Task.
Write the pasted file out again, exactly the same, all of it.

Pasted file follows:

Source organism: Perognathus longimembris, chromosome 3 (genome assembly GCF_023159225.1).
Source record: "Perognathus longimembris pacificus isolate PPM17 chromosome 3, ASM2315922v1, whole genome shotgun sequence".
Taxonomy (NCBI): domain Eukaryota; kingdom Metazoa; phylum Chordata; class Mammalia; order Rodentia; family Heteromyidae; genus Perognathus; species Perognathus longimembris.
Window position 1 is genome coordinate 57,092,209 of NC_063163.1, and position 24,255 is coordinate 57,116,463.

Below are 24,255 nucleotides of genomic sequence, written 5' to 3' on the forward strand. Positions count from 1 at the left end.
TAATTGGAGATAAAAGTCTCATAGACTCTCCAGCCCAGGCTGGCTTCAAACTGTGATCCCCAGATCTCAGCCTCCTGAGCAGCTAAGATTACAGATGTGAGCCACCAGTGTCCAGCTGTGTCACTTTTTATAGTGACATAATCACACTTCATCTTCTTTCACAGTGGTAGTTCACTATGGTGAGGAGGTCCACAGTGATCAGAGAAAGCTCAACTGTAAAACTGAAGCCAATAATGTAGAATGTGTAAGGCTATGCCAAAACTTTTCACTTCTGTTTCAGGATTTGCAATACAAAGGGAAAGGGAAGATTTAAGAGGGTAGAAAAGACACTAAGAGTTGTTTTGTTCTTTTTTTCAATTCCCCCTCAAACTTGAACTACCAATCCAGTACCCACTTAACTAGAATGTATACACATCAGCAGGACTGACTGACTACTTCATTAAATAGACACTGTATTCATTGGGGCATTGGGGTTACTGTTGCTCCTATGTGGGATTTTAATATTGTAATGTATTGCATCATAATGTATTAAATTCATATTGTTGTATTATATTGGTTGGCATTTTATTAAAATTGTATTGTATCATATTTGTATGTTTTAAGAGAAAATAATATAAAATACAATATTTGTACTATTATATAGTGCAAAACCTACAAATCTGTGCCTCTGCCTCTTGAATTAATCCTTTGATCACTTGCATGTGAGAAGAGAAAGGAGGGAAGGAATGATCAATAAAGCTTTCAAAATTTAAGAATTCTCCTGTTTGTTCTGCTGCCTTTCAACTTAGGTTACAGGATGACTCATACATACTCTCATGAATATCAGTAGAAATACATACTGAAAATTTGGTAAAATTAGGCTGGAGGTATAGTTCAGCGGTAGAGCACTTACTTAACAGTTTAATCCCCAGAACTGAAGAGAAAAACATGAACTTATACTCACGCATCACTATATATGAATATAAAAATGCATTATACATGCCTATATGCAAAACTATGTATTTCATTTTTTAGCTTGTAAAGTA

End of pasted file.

Source organism: Perognathus longimembris, chromosome 3 (genome assembly GCF_023159225.1).
Source record: "Perognathus longimembris pacificus isolate PPM17 chromosome 3, ASM2315922v1, whole genome shotgun sequence".
Taxonomy (NCBI): domain Eukaryota; kingdom Metazoa; phylum Chordata; class Mammalia; order Rodentia; family Heteromyidae; genus Perognathus; species Perognathus longimembris.
Window position 1 is genome coordinate 57,092,209 of NC_063163.1, and position 24,255 is coordinate 57,116,463.

Below are 24,255 nucleotides of genomic sequence, written 5' to 3' on the forward strand. Positions count from 1 at the left end.
TAATTGGAGATAAAAGTCTCATAGACTCTCCAGCCCAGGCTGGCTTCAAACTGTGATCCCCAGATCTCAGCCTCCTGAGCAGCTAAGATTACAGATGTGAGCCACCAGTGTCCAGCTGTGTCACTTTTTATAGTGACATAATCACACTTCATCTTCTTTCACAGTGGTAGTTCACTATGGTGAGGAGGTCCACAGTGATCAGAGAAAGCTCAACTGTAAAACTGAAGCCAATAATGTAGAATGTGTAAGGCTATGCCAAAACTTTTCACTTCTGTTTCAGGATTTGCAATACAAAGGGAAAGGGAAGATTTAAGAGGGTAGAAAAGACACTAAGAGTTGTTTTGTTCTTTTTTTCAATTCCCCCTCAAACTTGAACTACCAATCCAGTACCCACTTAACTAGAATGTATACACATCAGCAGGACTGACTGACTACTTCATTAAATAGACACTGTATTCATTGGGGCATTGGGGTTACTGTTGCTCCTATGTGGGATTTTAATATTGTAATGTATTGCATCATAATGTATTAAATTCATATTGTTGTATTATATTGGTTGGCATTTTATTAAAATTGTATTGTATCATATTTGTATGTTTTAAGAGAAAATAATATAAAATACAATATTTGTACTATTATATAGTGCAAAACCTACAAATCTGTGCCTCTGCCTCTTGAATTAATCCTTTGATCACTTGCATGTGAGAAGAGAAAGGAGGGAAGGAATGATCAATAAAGCTTTCAAAATTTAAGAATTCTCCTGTTTGTTCTGCTGCCTTTCAACTTAGGTTACAGGATGACTCATACATACTCTCATGAATATCAGTAGAAATACATACTGAAAATTTGGTAAAATTAGGCTGGAGGTATAGTTCAGCGGTAGAGCACTTACTTAACAGTTTAATCCCCAGAACTGAAGAGAAAAACATGAACTTATACTCACGCATCACTATATATGAATATAAAAATGCATTATACATGCCTATATGCAAAACTATGTATTTCATTTTTTAGCTTGTAAAGTA